They Don't Call It Gamefellas for Nothin'

December 17, 1999: For the most part, console games are largely unexplored by girl game developers. Currently, Laura Groppe's Girl Games Inc. is in negotiation to develop a console game with PlayStation for the company's Indygirl adrenaline sports line. Considering Groppe is aiming to capture the teen girl audience, it's a smart move. Because they're multiplayer, console games offer the kind of social activity -- social activity with boys, natch -- that girl's crave. "That's one of the things you can do with guys while your parents are home," former game developer Katherine Jones explains, "and it's okay."

I ventured to Gamefellas in Barton Creek Mall to get an idea of what console game titles were hitting it big with teenage girls. Julian, a sales clerk there, led me around the store's shelves, covered with pictures of cars crashing and gun-toting men, and rattled off a few of the titles he's noticed girls buy. "Or," he amends, "really it's the titles that guys get to play with their girlfriends."

Truth is, Gamefellas doesn't see a lot of female gamers. They see teen girls and women on the arms of a boyfriend. They see mothers and girlfriends buying for a loved ones. Sometimes you get the feeling that girls, in general, are a rarefied thing. At the store's Northcross location, Gamefella employee Neal Leissner told Chronicle writer Kate Messer, "When I ask [these girls] if the games are for their boyfriend, they always say, 'Yes!' Girls don't come in here," he continues. "I spend 40 hours a week here, and I'm looking. Why do you think I ask if they have a boyfriend?"

Julian explained to me that for some reason -- perhaps because they are most popular with an 18-24 market (as opposed to the younger markets of rivals Sega and Nintendo) -- PlayStation seems to be the most popular console for girls. So here's a short list of some PlayStation games to try out with your girlfriends -- whether you're female or male.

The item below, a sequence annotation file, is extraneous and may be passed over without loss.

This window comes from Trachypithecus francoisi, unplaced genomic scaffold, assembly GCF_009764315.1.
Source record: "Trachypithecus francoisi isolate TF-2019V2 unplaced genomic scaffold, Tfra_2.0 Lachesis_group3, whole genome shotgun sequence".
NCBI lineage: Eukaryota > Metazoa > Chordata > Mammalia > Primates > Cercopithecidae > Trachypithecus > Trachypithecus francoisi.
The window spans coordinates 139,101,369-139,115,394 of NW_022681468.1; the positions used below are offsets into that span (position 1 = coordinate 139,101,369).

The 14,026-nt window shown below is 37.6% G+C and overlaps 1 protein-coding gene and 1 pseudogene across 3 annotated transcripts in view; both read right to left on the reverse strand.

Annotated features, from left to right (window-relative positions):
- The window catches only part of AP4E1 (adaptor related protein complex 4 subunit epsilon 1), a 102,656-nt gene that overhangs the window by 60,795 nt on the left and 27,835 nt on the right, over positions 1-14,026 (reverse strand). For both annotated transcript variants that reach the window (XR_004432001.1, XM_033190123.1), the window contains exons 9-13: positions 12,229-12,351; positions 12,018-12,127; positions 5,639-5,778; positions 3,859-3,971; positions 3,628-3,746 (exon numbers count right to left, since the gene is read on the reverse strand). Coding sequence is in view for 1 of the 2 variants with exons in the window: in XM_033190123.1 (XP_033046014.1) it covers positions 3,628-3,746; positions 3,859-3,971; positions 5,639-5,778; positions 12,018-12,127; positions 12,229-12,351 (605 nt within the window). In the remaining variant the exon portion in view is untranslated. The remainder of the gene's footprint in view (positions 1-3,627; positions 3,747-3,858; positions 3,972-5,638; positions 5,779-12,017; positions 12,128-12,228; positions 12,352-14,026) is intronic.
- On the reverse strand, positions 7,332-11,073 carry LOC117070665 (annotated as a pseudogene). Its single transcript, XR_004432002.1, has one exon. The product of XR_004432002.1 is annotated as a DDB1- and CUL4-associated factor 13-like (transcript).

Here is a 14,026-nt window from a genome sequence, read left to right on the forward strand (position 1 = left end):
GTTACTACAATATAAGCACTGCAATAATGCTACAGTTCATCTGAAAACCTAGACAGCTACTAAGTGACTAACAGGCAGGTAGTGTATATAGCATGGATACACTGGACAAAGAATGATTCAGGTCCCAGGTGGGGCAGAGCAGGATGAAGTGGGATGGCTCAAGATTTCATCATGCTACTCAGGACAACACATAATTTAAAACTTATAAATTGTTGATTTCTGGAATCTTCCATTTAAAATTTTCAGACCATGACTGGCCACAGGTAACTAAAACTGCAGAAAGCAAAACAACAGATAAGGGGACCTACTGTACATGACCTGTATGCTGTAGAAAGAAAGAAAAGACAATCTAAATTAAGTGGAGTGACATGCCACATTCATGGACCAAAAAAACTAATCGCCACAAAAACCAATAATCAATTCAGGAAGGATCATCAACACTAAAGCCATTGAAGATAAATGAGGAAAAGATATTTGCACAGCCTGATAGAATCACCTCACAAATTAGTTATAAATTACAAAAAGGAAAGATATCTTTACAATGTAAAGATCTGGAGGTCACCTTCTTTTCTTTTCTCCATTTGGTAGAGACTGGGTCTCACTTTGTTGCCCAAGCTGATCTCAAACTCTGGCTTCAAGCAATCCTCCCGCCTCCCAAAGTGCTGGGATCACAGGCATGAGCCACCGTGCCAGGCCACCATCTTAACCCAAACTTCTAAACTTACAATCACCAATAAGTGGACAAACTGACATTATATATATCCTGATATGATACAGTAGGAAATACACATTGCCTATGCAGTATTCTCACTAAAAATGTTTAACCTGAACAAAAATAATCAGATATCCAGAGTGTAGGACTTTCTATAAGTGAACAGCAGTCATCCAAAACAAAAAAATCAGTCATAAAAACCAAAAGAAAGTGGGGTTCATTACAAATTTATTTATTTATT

BUST A GROOVE (Sony Interactive, $38.99)
In this game of competitive dancing, players use their hand-eye coordination to make their characters spin, twirl, and all-around boogie. Sure, my player looked more like Billy Crystal doing the white man's overbite, but the game's a ton of fun. But very addictive.

CRASH BANDICOOT WARPED 1-3 (Sony Computer Entertainment, $19.99 each)
This furry little creature embarks on an adventure through various levels (one level is played by his sister, too) in this popular 3-D jump-and-run adventure game. In successfully finding a crossover market, Crash is for PlayStation what Mario has been for Nintendo and Sonic the Hedgehog has been for Sega.

NAMCO MUSEUM, VOLS. 1-5 (Namco, $18.99-29.99 each)
PlayStation created a five-series compilation of arcade classics which bring back favorites such as Pole Position, Galaga, and (my favorite) Ms. PacMan. Their simplicity and nonviolent action makes them especially appropriate for the new (or rusty) gamer. All of the fun of Eighties retrogames, and none of the quarters.

TONY HAWK'S PRO SKATER (Activision, $39.99)
Hit the pavement with this winner of the CBS Toy Test award, which indulges the player in ollies, kickflips, and boardslides -- without all the messy scrapes and bruises. Of the 10 skaters available for play is pro Elissa Steamer, the first female skater in the Skatepark of Tampa Pro Contest.

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